The thing that I dread the most everyday is travelling to work in the morning. I hate travelling alone in Cebu City. So this morning, drama again.
It takes me about 10 minutes to walk to the road where my jeepney to work passes by. As I was walking down the street, head down and walking as fast as I can as usual, I was turning round to a corner, where there are a load of people, stalls and shops.
As I turned around the corner to the busy street, there lay a man, rather old, wrinkly and dark skinned on the hard ground, shouting something in Cebuano or Tagalog - I wouldn't know. He was just lying down in the middle of the street, and people were standing at the edges, and all of a sudden everyone looked at me. The man on the ground was using all his strength to crawl towards me, shouting, as I stood there, helpless. I couldn't figure out whether he was drunk, injured or maybe even dying of starvation just because he looked so thin.
The worse thing was, people were still staring at me. It was almost as if I was responsible for the situation, well hello?! I'm not a Filipino, I'm British, of course I don't know what to do.
Each time he crawled, I took a step back, not knowing what to do. I froze, and looked around for some help, at least a decent person must be able to do something?! Nothing.
I turned back and walked as fast as I could back, and down to another street, using a different route just so that I could get to work ASAP.
I started thinking, why do they always keep staring at me, even in fragile situations? It's almost as if I'm suffering from racism, with all this 'let's stare at the white girl' business. Even now, I keep thinking whether that guy is still alive.. Or was he just drunk? But is it realistic? After all it was 8am?
I arrived at work this morning, and followed my usual timetable; teaching English and maths. During my breaks, I asked around what the student's favourite subjects were. All of them said English. Even when I mentioned P.E; football and basketball. They still said English. This amazed me. It does make sense now, as they're all so hard working and eager to learn. To think that English wasn't on their timetable about a month ago.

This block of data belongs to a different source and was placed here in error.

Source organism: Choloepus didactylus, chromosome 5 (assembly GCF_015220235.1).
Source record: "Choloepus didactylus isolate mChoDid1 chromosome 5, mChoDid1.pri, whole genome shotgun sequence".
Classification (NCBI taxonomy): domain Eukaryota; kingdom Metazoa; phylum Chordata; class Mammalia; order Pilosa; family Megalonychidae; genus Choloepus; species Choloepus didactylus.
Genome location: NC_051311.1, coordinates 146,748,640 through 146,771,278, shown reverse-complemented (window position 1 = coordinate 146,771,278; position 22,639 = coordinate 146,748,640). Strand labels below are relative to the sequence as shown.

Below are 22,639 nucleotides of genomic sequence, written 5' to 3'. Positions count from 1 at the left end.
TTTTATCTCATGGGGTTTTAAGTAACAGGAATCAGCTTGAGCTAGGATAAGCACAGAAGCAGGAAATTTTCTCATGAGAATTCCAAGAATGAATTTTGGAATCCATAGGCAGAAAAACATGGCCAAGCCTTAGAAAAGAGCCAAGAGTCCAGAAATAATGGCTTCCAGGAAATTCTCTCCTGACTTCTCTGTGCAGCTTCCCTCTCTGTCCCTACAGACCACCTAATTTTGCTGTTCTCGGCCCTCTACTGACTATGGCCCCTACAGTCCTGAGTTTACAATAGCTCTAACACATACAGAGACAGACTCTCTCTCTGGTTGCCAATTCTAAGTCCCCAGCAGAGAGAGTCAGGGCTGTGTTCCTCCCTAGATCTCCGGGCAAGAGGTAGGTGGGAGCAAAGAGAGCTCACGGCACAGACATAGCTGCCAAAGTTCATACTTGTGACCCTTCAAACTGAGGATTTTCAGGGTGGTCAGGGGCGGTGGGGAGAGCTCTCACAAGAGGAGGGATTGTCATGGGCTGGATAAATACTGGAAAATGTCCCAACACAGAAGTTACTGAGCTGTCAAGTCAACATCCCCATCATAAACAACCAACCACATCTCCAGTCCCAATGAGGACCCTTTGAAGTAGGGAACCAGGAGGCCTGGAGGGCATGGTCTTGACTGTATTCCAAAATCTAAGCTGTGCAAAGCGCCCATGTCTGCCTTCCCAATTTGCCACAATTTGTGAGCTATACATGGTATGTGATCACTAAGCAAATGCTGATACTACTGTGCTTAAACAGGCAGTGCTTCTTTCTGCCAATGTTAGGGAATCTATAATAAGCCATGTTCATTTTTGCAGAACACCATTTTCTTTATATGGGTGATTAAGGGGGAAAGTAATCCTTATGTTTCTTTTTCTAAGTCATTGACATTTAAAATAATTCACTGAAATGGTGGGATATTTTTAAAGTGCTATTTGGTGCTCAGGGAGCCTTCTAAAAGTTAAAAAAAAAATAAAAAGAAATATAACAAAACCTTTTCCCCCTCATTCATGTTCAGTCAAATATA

A month ago, they couldn't understand a passage from a book. Today, they're able to read it and act it out. You can really see the progress. All the teachers seem amazed at the work done by us volunteers; and I hope they've learnt as much as I have during my time here.
I teach grades 7,8 and 4th year (equivalent to grade 10), and 4th year is the hardest. My lessons are often repeated as they tend to forget, some of them have barely any communication skills as they arrived at school late. The ages in that class range from 19 - 28. You can imagine the awkwardness I felt when they asked me for my age on my first day! Teaching students who are older than me wasn't something that I expected.
A girl from the class was telling me about her father encouraging her to drive, showing me pictures of the car. She mentioned that she didn't want to as she was deaf. I was confused and asked her to repeat. Yes, she doesn't want to drive because she is deaf.
I questioned that, what's wrong with being deaf? You can drive, your deafness will not affect you? She started going on about people not liking deaf people driving because they can't drive. I checked this, and yes, deaf Filipinos are allowed to drive in the Philippines.
In fact, I was speaking to my host family and they said there is no such thing as a driving test, all driving is based on experience. You just buy a license. I was shocked.
I explained to her that I also drive, and many deaf people drive and have their own cars. It's okay to drive if you're deaf; in fact, deafness won't stop you from doing anything. So if you want to try something, do it. Don't let your deafness refrain you from doing something. She looked somewhat relieved and then smiled.
"Okay, I will try and drive." She said.
On the positive side, it was good that her father encouraged her to drive. Parents who encourage, that's the main thing.